This is a yarn bombing tradition I can really get behind. Something you can display and add to every year.
2: Seen at the University of Wisconsin – La Crosse student library. An exploration of interesting topological shapes created using crochet. There are lots of topological surfaces that can be difficult to manufacture, I understand. However, many of them can be knit or crocheted. A journal article was published on this topic in 2009, and I saw another in American Scientist magazine. If I ever wanted to branch out beyond sweaters and shawls to knit other types of objects, I might be more inclined to make this sort of thing than to make toys. Patterns can be accessed here, or on Ravelry. Cool, huh?
3: Crocheted coral reef. Who wants a fish tank with real fish you have to feed and water you have to change? Crochet yourself a display like this and the most you’ll need to do is shake them out and dust them occasionally.
My family has been talking about a trip to Ireland for a few years. Mom and Dad, us grown kids, plus the SOs.
I’m in research mode right now, trying to break down very large guide books into much smaller lists of things I want to see and do. So daunting at first, but once I grab onto a particular thread of interest, it all gets easier.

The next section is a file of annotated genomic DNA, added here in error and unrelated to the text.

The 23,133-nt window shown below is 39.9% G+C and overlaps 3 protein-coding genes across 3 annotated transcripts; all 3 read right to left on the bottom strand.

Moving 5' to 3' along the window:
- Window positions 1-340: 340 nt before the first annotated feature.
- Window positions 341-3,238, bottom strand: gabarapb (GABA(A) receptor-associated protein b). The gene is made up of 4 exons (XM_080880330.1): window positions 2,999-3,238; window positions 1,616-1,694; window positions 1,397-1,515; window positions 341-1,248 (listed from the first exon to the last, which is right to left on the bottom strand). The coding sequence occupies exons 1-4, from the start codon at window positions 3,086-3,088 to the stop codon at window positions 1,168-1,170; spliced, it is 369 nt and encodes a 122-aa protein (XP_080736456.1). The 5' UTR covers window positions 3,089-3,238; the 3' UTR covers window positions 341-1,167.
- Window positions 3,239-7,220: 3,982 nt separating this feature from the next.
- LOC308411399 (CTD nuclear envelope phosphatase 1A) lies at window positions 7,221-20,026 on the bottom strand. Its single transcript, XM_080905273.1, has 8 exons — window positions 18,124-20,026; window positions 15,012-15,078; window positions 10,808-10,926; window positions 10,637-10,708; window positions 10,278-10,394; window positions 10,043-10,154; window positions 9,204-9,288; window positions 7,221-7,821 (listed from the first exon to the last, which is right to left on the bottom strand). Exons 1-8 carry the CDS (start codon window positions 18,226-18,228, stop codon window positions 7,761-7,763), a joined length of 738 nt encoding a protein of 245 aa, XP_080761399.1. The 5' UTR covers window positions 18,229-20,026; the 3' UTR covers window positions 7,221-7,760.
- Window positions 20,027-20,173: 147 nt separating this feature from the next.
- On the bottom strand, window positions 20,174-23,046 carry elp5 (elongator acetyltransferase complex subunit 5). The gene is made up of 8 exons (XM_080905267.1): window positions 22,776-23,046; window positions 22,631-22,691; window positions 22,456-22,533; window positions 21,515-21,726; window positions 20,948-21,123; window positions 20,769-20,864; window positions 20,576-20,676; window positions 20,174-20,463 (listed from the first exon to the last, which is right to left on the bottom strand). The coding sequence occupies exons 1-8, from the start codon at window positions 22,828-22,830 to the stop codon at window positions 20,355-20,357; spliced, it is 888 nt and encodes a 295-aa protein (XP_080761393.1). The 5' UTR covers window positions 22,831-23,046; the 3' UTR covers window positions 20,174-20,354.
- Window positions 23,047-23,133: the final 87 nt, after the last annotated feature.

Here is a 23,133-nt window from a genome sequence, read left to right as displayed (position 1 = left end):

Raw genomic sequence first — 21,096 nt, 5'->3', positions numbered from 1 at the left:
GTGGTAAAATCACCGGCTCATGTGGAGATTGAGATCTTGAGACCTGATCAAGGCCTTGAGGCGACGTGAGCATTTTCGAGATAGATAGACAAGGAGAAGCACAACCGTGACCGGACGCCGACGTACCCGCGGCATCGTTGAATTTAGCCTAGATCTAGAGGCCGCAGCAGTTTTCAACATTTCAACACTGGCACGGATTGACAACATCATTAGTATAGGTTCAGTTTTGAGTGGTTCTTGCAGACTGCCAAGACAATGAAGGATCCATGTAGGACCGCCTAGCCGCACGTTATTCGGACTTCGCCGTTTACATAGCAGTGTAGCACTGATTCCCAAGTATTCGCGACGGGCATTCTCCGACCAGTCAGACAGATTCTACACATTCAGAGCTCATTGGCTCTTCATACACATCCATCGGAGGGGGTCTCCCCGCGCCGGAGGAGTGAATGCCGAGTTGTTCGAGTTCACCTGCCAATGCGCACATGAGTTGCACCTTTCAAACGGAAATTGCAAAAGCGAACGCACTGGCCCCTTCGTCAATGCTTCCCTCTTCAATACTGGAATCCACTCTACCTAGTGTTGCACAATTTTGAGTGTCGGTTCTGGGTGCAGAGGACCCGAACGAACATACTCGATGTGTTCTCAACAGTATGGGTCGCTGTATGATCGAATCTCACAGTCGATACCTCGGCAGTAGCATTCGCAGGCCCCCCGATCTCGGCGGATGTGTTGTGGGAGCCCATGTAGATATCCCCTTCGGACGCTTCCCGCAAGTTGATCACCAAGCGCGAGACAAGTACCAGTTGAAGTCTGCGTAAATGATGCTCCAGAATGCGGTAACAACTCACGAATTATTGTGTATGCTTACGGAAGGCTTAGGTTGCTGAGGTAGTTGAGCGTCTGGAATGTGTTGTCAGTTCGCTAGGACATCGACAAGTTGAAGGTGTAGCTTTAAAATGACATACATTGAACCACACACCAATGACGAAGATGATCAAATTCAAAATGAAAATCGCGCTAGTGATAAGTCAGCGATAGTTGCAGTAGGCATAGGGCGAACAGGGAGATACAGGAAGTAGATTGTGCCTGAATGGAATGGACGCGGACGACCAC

To the surprise of absolutely no one in my family, the first serious priority I’m researching is fiber and knitting related destinations. (Later I’ll look seriously into two other big priorities: music and picturesque ruins.)
Here’s my list so far:
- Galway School of Knitting: I hear they have classes. They don’t seem to have a website however.
- Aran Islands (of cabled sweater fame).
- The Sheep and Wool Heritage Centre – Leenane, Connemara
- National Museum of Country Life – County Mayo
- Foxford Woolen Mills – Country Mayo
- Studio Donegal – Kilcar, County Donegal
Where should we visit? I know there must be scads of wonderful, wooly places to visit. I doubt we’ll get to visit them all, but I’d like to know which you think are the best.
I have a tendency to horde yarn. When I buy yarn, I invest it with possibilities: a story of what it will be someday. It’s hard to give up those stories.
So I tell myself a new story. The story of a woman discovered smothered in her guest room by her own stash. And all that yarn, once full of possibilities, is now full full of vomit and maggots. Useful to no one. Except, possibly, the maggots.
For the first time in my knitting life, I am doing a destash. I have carefully reviewed every hank and skein. Anything that doesn’t give me a spark of joy (followed by a blast of pattern ideas) I am going to jettison. This is yarn that, hopefully, will find purpose in someone else’s stash and someone else’s yarn stories.
Have a good life, my little woolies (and non-wooly brethren).
The Destash – Seriously good prices, folks, with shipping included (US only)
Take a gander. There are some nice yarns here looking for loving homes. Here is just the top of the destash page. Trust me, there’s more.